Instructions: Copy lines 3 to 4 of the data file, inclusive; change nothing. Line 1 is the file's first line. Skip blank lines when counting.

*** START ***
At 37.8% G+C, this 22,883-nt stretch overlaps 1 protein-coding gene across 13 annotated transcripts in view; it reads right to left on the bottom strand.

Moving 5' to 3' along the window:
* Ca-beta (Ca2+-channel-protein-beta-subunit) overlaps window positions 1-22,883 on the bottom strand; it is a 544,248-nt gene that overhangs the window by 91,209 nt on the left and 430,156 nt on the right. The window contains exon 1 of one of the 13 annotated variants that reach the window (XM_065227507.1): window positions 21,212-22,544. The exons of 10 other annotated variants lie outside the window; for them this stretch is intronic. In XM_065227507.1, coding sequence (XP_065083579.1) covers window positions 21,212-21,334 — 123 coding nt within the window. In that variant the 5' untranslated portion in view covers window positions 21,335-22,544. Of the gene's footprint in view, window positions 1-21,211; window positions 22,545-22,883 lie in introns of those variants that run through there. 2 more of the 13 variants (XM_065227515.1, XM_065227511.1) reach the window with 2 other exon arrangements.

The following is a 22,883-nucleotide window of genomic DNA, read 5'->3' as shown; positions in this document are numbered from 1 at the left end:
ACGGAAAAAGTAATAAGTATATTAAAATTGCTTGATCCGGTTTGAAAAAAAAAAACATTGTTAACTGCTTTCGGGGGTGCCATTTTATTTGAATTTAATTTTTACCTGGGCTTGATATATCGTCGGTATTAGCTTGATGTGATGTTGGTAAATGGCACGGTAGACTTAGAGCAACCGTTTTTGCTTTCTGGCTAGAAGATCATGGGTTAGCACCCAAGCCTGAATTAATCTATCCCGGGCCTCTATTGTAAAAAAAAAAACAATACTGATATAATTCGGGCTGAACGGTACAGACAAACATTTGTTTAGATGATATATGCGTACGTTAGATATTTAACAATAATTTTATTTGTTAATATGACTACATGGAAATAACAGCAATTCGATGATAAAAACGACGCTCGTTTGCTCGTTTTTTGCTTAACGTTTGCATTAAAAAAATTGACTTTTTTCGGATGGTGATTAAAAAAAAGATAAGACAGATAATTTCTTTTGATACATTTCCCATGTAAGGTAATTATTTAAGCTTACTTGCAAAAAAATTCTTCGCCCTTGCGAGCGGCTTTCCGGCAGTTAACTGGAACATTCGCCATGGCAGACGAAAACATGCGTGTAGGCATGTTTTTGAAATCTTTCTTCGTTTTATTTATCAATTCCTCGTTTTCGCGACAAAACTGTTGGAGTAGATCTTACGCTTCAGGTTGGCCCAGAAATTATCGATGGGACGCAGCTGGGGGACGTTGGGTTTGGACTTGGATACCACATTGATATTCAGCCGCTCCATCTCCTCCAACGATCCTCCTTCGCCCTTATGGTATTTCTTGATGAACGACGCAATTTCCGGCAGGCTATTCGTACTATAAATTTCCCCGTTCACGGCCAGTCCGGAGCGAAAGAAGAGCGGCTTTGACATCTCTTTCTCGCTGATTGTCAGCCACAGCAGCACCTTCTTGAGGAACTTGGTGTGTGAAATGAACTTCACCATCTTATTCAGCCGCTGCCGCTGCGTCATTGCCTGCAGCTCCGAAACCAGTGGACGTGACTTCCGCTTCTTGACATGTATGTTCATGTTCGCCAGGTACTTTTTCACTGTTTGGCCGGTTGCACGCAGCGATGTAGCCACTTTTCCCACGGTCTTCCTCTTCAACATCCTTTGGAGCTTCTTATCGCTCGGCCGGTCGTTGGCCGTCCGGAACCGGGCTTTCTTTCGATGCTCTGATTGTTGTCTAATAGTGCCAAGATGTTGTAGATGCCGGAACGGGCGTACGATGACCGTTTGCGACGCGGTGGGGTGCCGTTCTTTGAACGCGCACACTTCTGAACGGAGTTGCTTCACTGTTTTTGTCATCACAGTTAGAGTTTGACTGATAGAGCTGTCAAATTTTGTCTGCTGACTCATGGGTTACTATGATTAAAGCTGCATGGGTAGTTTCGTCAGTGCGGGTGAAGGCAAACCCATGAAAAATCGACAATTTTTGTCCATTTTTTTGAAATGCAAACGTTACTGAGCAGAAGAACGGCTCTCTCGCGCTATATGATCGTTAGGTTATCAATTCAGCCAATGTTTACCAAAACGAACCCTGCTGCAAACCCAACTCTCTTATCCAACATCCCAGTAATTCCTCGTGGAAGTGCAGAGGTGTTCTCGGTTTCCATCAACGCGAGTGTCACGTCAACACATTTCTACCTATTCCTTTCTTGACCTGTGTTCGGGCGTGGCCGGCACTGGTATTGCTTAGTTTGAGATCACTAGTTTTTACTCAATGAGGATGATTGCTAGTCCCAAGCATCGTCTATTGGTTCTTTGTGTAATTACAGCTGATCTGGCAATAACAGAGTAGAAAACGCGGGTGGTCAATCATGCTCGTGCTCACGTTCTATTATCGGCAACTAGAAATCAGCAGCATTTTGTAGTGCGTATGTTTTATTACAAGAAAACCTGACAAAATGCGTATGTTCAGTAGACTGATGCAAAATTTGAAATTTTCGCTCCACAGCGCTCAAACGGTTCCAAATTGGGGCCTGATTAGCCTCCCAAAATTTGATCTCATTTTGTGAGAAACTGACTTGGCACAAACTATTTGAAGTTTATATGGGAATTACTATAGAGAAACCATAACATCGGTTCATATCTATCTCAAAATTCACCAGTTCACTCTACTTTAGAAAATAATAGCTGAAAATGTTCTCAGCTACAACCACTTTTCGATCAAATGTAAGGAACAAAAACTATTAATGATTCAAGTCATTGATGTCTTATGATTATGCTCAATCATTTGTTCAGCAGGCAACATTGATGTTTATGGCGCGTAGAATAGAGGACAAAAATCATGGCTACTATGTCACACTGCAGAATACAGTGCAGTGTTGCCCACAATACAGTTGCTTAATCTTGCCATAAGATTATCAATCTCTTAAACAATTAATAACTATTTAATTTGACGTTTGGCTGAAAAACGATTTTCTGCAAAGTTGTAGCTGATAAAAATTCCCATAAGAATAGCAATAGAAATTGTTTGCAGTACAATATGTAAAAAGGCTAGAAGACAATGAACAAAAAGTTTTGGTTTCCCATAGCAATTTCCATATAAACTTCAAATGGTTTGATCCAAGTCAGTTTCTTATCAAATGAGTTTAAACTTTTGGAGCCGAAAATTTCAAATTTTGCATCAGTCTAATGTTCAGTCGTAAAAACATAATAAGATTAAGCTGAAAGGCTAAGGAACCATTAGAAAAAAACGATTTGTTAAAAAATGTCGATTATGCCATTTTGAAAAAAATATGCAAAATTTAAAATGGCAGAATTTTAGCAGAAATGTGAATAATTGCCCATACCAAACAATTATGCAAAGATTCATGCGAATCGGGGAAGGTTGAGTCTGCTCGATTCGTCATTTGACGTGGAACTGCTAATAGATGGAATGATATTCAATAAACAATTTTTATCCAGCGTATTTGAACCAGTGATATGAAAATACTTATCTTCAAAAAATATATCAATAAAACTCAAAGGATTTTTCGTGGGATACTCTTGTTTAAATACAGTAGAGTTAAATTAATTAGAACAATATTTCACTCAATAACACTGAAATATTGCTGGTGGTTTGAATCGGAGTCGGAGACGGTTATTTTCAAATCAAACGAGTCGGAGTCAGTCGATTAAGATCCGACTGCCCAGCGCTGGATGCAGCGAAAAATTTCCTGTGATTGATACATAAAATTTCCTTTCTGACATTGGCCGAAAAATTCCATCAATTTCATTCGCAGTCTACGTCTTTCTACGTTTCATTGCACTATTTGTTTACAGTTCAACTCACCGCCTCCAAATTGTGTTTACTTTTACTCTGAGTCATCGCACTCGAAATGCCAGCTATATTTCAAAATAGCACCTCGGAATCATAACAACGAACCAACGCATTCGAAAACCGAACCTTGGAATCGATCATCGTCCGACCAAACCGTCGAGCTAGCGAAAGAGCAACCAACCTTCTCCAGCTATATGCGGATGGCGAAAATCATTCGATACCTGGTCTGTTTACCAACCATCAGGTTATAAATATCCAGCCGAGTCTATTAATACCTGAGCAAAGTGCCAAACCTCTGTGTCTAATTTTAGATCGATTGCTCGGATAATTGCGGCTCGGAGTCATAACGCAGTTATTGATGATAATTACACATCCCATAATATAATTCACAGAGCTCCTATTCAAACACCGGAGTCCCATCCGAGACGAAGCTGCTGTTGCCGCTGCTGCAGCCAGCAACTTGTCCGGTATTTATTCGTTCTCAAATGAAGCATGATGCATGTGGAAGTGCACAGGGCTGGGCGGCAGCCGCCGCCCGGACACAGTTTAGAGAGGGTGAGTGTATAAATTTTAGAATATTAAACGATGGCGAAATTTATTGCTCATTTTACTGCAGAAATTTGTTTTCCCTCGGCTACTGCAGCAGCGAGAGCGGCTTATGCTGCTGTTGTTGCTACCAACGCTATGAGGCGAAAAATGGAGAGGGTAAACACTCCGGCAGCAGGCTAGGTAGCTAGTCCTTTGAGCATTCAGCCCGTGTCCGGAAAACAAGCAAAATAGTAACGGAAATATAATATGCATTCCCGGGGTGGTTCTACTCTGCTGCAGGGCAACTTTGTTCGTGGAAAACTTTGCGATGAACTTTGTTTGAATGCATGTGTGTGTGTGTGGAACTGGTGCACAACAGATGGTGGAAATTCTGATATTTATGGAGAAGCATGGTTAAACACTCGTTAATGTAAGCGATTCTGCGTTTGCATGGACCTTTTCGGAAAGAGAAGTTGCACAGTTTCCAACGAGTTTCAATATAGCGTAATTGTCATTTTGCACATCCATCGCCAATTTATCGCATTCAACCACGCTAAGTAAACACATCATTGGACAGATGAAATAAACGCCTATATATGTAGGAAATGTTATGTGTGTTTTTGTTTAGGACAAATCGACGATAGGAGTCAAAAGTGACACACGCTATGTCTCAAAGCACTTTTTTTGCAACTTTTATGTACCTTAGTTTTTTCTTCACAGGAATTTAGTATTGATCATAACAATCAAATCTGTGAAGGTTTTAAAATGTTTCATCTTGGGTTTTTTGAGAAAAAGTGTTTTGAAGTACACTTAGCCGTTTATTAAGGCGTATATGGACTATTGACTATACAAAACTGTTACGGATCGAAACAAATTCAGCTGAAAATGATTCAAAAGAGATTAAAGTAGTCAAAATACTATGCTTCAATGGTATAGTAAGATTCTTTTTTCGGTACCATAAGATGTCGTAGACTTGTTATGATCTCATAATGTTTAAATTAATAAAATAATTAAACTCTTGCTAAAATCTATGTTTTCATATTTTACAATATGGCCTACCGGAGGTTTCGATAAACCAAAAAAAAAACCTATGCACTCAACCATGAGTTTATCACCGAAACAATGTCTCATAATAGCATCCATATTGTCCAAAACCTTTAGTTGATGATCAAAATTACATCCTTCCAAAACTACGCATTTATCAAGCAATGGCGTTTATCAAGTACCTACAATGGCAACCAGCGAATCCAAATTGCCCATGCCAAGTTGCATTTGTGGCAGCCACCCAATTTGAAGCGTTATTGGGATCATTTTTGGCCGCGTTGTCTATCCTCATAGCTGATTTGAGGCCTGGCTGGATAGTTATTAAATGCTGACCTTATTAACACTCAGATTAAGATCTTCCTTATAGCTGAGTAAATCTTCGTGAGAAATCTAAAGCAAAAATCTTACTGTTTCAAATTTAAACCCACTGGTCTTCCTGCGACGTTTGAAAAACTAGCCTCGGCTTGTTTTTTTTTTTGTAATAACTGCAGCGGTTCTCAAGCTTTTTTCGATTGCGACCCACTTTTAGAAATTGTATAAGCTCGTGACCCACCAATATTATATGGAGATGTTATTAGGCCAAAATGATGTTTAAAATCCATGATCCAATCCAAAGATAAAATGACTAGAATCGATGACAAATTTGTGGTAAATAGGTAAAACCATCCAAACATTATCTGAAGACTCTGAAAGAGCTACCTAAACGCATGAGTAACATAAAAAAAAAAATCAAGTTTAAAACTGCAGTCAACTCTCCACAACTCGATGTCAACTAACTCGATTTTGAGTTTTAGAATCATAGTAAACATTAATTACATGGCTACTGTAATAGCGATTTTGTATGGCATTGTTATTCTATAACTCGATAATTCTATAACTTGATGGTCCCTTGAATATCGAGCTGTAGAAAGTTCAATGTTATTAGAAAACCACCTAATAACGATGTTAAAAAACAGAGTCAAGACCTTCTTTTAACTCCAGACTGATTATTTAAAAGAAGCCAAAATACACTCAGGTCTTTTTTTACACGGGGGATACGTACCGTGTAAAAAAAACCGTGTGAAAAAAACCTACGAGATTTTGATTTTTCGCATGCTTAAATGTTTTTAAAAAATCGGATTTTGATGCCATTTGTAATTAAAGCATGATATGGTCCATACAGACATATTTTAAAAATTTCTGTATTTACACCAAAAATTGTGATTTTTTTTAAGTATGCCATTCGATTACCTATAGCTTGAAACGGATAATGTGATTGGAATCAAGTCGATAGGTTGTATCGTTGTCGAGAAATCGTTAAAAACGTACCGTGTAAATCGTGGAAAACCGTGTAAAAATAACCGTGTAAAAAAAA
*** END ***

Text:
* Ca-beta (Ca2+-channel-protein-beta-subunit) overlaps window positions 1-22,883 on the bottom strand; it is a 544,248-nt gene that overhangs the window by 91,209 nt on the left and 430,156 nt on the right. The window contains exon 1 of one of the 13 annotated variants that reach the window (XM_065227507.1): window positions 21,212-22,544. The exons of 10 other annotated variants lie outside the window; for them this stretch is intronic. In XM_065227507.1, coding sequence (XP_065083579.1) covers window positions 21,212-21,334 — 123 coding nt within the window. In that variant the 5' untranslated portion in view covers window positions 21,335-22,544. Of the gene's footprint in view, window positions 1-21,211; window positions 22,545-22,883 lie in introns of those variants that run through there. 2 more of the 13 variants (XM_065227515.1, XM_065227511.1) reach the window with 2 other exon arrangements.

The following is a 22,883-nucleotide window of genomic DNA, read 5'->3' as shown; positions in this document are numbered from 1 at the left end: